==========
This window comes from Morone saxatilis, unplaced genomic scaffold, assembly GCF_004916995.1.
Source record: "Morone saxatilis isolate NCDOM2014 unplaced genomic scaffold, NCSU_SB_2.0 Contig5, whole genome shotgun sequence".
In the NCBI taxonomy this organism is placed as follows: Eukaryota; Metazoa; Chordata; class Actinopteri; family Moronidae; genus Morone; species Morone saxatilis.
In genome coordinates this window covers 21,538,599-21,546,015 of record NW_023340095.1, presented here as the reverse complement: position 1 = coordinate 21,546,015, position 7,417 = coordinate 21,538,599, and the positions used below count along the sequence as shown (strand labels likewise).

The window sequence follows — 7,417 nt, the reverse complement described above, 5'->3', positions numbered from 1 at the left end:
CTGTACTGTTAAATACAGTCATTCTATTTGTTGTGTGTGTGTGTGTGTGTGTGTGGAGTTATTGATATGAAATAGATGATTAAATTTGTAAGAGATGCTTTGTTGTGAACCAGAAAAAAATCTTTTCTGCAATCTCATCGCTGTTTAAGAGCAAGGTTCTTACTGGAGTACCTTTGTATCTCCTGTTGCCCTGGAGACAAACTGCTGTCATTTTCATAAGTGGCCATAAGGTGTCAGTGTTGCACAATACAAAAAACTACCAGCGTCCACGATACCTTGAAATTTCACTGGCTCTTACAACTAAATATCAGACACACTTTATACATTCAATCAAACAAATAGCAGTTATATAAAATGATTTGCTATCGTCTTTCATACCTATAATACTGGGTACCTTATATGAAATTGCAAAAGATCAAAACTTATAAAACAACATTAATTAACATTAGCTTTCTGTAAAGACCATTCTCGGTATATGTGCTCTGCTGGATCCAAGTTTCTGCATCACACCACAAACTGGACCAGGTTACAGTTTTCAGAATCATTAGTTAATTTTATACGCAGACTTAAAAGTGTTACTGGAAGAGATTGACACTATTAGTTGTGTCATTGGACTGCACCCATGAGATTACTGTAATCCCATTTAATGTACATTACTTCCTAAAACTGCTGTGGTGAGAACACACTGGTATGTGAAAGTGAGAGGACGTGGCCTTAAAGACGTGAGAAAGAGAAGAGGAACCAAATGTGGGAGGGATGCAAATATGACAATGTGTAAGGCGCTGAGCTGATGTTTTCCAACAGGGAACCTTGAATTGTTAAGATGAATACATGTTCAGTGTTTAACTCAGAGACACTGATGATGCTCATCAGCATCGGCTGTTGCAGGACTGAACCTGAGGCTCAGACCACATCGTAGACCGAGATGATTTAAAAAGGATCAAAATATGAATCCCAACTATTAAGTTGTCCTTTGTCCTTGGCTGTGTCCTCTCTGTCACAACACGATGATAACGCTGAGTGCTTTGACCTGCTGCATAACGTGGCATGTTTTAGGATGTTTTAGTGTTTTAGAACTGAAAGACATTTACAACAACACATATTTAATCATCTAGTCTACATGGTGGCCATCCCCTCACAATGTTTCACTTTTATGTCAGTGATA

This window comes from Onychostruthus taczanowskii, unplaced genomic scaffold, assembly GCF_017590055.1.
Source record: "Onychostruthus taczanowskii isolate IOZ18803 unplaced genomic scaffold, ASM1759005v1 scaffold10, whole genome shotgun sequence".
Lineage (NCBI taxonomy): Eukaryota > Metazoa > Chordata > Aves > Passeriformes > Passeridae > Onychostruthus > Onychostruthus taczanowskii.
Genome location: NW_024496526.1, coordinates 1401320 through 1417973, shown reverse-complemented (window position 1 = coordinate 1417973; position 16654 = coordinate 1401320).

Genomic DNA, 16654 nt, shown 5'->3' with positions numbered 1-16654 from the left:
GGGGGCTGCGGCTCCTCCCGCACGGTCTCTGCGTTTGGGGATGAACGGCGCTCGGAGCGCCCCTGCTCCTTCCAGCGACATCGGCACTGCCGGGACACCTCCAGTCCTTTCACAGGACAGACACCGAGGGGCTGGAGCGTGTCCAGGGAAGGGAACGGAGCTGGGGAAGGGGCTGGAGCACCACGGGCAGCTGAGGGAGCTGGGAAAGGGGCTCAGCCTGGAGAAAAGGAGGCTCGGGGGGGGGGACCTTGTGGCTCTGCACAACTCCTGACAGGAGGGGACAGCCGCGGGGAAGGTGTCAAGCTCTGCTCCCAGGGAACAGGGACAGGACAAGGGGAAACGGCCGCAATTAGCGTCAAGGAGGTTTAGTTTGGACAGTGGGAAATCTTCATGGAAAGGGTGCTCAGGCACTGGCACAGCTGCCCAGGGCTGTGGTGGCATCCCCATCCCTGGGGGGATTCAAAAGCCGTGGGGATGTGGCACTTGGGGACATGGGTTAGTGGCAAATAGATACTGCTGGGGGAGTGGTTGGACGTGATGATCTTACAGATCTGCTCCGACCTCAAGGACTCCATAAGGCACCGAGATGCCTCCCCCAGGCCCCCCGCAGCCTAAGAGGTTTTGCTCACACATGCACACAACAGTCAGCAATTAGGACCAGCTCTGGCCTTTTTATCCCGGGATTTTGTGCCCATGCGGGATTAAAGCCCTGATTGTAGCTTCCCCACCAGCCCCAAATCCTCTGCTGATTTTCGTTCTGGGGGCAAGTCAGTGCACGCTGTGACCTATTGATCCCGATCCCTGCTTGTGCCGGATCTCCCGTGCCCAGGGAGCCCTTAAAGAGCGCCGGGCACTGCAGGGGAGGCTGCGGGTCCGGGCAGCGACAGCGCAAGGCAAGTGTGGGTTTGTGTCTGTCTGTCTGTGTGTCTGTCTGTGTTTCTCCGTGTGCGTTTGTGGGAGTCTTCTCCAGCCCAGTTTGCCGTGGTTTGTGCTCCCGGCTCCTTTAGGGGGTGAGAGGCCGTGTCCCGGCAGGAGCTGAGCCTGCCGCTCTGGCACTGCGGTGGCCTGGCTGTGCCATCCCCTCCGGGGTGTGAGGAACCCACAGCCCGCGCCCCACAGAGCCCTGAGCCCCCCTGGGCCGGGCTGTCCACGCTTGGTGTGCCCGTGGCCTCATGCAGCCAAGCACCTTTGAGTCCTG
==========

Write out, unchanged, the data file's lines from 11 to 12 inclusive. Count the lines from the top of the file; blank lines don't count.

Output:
Genomic DNA, 16654 nt, shown 5'->3' with positions numbered 1-16654 from the left:
GGGGGCTGCGGCTCCTCCCGCACGGTCTCTGCGTTTGGGGATGAACGGCGCTCGGAGCGCCCCTGCTCCTTCCAGCGACATCGGCACTGCCGGGACACCTCCAGTCCTTTCACAGGACAGACACCGAGGGGCTGGAGCGTGTCCAGGGAAGGGAACGGAGCTGGGGAAGGGGCTGGAGCACCACGGGCAGCTGAGGGAGCTGGGAAAGGGGCTCAGCCTGGAGAAAAGGAGGCTCGGGGGGGGGGACCTTGTGGCTCTGCACAACTCCTGACAGGAGGGGACAGCCGCGGGGAAGGTGTCAAGCTCTGCTCCCAGGGAACAGGGACAGGACAAGGGGAAACGGCCGCAATTAGCGTCAAGGAGGTTTAGTTTGGACAGTGGGAAATCTTCATGGAAAGGGTGCTCAGGCACTGGCACAGCTGCCCAGGGCTGTGGTGGCATCCCCATCCCTGGGGGGATTCAAAAGCCGTGGGGATGTGGCACTTGGGGACATGGGTTAGTGGCAAATAGATACTGCTGGGGGAGTGGTTGGACGTGATGATCTTACAGATCTGCTCCGACCTCAAGGACTCCATAAGGCACCGAGATGCCTCCCCCAGGCCCCCCGCAGCCTAAGAGGTTTTGCTCACACATGCACACAACAGTCAGCAATTAGGACCAGCTCTGGCCTTTTTATCCCGGGATTTTGTGCCCATGCGGGATTAAAGCCCTGATTGTAGCTTCCCCACCAGCCCCAAATCCTCTGCTGATTTTCGTTCTGGGGGCAAGTCAGTGCACGCTGTGACCTATTGATCCCGATCCCTGCTTGTGCCGGATCTCCCGTGCCCAGGGAGCCCTTAAAGAGCGCCGGGCACTGCAGGGGAGGCTGCGGGTCCGGGCAGCGACAGCGCAAGGCAAGTGTGGGTTTGTGTCTGTCTGTCTGTGTGTCTGTCTGTGTTTCTCCGTGTGCGTTTGTGGGAGTCTTCTCCAGCCCAGTTTGCCGTGGTTTGTGCTCCCGGCTCCTTTAGGGGGTGAGAGGCCGTGTCCCGGCAGGAGCTGAGCCTGCCGCTCTGGCACTGCGGTGGCCTGGCTGTGCCATCCCCTCCGGGGTGTGAGGAACCCACAGCCCGCGCCCCACAGAGCCCTGAGCCCCCCTGGGCCGGGCTGTCCACGCTTGGTGTGCCCGTGGCCTCATGCAGCCAAGCACCTTTGAGTCCTG